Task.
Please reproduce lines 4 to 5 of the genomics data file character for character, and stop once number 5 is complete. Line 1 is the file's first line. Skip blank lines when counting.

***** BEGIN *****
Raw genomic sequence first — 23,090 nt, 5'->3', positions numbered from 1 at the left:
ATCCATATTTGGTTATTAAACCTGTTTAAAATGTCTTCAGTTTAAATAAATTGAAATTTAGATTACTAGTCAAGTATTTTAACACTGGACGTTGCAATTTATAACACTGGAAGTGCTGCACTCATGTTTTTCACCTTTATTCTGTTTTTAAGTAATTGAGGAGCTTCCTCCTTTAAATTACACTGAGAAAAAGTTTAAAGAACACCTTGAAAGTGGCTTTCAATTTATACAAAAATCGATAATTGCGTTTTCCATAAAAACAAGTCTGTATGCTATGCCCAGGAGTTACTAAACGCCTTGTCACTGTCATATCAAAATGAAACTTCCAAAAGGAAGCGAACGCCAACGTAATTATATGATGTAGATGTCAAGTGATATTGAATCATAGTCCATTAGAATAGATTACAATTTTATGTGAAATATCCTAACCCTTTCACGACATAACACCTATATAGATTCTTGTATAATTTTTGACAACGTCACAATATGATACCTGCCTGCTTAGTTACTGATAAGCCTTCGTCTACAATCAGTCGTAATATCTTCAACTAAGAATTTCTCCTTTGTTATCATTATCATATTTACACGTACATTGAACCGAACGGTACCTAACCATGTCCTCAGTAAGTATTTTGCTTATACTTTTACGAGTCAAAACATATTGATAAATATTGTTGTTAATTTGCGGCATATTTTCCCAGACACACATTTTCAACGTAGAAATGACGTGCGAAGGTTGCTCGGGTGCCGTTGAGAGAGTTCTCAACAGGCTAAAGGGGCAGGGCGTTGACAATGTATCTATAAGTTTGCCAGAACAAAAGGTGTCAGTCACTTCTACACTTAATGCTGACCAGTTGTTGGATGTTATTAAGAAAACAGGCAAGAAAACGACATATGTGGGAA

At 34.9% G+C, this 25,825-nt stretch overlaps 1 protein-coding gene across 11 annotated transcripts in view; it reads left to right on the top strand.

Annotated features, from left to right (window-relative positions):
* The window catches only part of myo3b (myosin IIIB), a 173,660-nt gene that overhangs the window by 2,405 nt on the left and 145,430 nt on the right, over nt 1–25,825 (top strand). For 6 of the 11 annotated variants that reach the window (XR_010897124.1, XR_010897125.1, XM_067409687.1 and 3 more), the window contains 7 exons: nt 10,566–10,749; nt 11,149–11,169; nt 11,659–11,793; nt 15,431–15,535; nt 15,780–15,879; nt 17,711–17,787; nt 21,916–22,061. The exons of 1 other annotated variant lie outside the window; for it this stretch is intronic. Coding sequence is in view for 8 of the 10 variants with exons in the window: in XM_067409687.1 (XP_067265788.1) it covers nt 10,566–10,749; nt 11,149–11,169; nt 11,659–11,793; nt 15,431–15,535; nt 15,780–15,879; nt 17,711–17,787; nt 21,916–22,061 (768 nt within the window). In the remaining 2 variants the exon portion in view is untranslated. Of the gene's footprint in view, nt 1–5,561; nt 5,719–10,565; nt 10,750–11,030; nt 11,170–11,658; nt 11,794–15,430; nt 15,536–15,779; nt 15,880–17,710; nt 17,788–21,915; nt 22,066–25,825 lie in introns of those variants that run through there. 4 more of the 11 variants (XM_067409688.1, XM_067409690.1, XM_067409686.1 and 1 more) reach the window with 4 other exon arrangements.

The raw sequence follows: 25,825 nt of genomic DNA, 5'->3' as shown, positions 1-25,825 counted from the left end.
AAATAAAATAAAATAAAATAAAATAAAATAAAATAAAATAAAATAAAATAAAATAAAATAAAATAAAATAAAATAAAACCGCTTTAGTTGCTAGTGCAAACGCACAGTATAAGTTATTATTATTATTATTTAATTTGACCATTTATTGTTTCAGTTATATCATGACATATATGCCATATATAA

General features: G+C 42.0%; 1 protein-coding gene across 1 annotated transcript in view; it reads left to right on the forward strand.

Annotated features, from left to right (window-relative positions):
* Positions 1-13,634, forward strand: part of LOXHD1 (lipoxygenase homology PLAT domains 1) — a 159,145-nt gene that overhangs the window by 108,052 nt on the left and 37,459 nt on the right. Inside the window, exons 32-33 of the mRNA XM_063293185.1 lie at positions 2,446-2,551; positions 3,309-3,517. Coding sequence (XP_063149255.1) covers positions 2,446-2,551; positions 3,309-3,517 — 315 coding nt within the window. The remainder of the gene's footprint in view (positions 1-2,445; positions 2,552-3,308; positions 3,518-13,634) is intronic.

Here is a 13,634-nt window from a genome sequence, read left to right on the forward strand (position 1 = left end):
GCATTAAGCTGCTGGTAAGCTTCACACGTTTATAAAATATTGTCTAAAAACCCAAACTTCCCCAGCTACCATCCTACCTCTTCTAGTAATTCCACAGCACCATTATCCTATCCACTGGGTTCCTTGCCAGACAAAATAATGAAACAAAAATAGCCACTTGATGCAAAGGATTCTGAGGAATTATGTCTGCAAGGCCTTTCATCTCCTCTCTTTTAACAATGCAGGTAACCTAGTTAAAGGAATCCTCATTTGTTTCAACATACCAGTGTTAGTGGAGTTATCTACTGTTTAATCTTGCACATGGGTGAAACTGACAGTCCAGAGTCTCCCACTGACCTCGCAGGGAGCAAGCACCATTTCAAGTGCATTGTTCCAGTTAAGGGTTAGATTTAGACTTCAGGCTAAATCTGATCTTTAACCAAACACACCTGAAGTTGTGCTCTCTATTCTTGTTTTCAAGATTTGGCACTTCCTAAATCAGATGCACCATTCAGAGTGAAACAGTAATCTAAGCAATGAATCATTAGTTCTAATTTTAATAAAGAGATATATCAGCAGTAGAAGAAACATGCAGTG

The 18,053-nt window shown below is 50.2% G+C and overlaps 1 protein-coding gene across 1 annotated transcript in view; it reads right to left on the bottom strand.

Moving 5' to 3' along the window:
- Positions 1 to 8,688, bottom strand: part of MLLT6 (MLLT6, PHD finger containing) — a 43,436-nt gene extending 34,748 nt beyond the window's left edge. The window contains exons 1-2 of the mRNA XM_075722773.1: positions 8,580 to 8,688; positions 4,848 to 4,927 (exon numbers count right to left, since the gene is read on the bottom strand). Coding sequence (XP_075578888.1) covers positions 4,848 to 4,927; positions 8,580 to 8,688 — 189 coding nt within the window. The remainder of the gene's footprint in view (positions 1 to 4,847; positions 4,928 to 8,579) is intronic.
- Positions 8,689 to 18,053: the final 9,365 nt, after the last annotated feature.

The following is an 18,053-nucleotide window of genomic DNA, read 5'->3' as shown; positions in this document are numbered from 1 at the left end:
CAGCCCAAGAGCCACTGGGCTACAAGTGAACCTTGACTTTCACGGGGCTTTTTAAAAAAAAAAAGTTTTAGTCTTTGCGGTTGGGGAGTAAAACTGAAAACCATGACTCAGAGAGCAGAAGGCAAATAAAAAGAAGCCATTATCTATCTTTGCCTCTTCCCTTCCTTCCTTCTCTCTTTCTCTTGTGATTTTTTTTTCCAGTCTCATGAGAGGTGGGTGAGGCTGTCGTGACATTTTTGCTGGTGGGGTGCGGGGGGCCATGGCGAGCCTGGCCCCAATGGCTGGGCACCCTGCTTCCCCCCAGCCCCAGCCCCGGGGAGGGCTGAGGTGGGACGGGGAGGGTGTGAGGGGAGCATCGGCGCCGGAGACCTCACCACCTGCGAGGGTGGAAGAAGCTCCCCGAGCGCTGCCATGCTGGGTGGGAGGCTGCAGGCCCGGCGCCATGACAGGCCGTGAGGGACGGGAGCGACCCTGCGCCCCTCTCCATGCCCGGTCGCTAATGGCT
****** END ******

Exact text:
Annotated features, from left to right (window-relative positions):
* The window catches only part of myo3b (myosin IIIB), a 173,660-nt gene that overhangs the window by 2,405 nt on the left and 145,430 nt on the right, over nt 1–25,825 (top strand). For 6 of the 11 annotated variants that reach the window (XR_010897124.1, XR_010897125.1, XM_067409687.1 and 3 more), the window contains 7 exons: nt 10,566–10,749; nt 11,149–11,169; nt 11,659–11,793; nt 15,431–15,535; nt 15,780–15,879; nt 17,711–17,787; nt 21,916–22,061. The exons of 1 other annotated variant lie outside the window; for it this stretch is intronic. Coding sequence is in view for 8 of the 10 variants with exons in the window: in XM_067409687.1 (XP_067265788.1) it covers nt 10,566–10,749; nt 11,149–11,169; nt 11,659–11,793; nt 15,431–15,535; nt 15,780–15,879; nt 17,711–17,787; nt 21,916–22,061 (768 nt within the window). In the remaining 2 variants the exon portion in view is untranslated. Of the gene's footprint in view, nt 1–5,561; nt 5,719–10,565; nt 10,750–11,030; nt 11,170–11,658; nt 11,794–15,430; nt 15,536–15,779; nt 15,880–17,710; nt 17,788–21,915; nt 22,066–25,825 lie in introns of those variants that run through there. 4 more of the 11 variants (XM_067409688.1, XM_067409690.1, XM_067409686.1 and 1 more) reach the window with 4 other exon arrangements.